Manipulative Approaches to Testing Adaptive Plasticity: Phytochrome‐Mediated Shade‐Avoidance Responses in Plants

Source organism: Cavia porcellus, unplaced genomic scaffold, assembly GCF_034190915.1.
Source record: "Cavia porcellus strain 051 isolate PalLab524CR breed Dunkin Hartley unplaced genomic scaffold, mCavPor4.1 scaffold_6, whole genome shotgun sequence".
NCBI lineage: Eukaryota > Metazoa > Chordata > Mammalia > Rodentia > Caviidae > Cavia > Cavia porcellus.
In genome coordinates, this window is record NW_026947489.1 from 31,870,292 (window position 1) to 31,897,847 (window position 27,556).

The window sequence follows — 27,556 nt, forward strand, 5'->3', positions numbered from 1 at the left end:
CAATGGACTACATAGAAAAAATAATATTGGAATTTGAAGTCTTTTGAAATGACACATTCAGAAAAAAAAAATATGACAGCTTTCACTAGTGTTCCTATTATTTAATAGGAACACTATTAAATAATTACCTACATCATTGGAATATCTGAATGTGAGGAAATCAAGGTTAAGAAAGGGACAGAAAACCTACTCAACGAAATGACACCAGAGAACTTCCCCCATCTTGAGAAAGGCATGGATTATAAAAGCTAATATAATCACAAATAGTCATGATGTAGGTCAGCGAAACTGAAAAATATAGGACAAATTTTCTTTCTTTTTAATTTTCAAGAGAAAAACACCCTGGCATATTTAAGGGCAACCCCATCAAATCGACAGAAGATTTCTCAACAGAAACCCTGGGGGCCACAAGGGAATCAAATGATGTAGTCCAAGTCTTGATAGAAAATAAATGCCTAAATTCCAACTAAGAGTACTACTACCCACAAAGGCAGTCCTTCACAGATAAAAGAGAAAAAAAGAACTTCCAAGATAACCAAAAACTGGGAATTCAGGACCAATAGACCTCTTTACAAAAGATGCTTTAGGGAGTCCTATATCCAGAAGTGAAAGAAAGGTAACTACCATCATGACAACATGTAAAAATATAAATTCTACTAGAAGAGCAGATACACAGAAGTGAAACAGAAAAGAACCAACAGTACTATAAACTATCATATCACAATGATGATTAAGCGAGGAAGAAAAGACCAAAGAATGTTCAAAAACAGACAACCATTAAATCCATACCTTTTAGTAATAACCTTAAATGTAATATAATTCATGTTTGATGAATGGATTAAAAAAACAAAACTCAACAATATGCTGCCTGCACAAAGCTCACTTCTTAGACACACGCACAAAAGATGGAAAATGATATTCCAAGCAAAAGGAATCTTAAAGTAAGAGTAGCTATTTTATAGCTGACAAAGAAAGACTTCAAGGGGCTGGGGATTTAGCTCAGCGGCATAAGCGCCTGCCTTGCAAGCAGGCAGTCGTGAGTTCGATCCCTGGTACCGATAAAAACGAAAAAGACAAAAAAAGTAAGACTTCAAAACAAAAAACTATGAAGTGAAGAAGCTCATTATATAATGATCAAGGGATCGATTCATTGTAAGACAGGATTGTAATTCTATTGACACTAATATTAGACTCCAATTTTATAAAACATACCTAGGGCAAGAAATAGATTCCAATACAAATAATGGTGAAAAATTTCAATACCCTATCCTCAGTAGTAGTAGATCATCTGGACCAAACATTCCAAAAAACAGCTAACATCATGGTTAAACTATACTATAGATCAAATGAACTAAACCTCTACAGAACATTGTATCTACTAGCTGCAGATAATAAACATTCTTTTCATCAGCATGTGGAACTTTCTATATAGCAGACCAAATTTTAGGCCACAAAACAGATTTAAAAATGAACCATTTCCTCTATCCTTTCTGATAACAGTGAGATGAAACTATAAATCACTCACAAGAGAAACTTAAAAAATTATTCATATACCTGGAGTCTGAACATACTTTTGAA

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Phenotypic plasticity is often assumed to be adaptive, but this hypothesis has rarely been tested. To support the hypothesis, it is necessary to demonstrate that the phenotype induced in each relevant environment confers high fitness in that environment, relative to alternative phenotypes. Unfortunately, such tests are difficult to perform because plasticity prevents the expression of "inappropriate" phenotypes within each environment. Genetic and physiological manipulation can be used very effectively to extend the range of phenotypes within environments and thus provide powerful tools for testing the adaptive plasticity hypothesis. The expression of specific genes involved in cue perception or signal transduction can be altered by mutation or the introduction of transgenes, thus altering the plastic response of an organism to environmental cues. It is also possible to alter the cue itself or to manipulate the developmental response physiologically so as to obtain alternative phenotypes. The relative fitness of these alternative phenotypes can then be measured in each relevant environment. However, these techniques will be most useful when combined with techniques such as phenotypic selection analysis to identify the specific traits under selection in natural populations. We illustrate these approaches using phytochrome-mediated "shade avoidance" responses in plants as a model system. We review the genetic and physiological mechanisms underlying these responses, illustrate how genetic manipulation can elucidate their adaptive value, and discuss the use of physiological manipulation to measure natural selection on plasticity in the wild.
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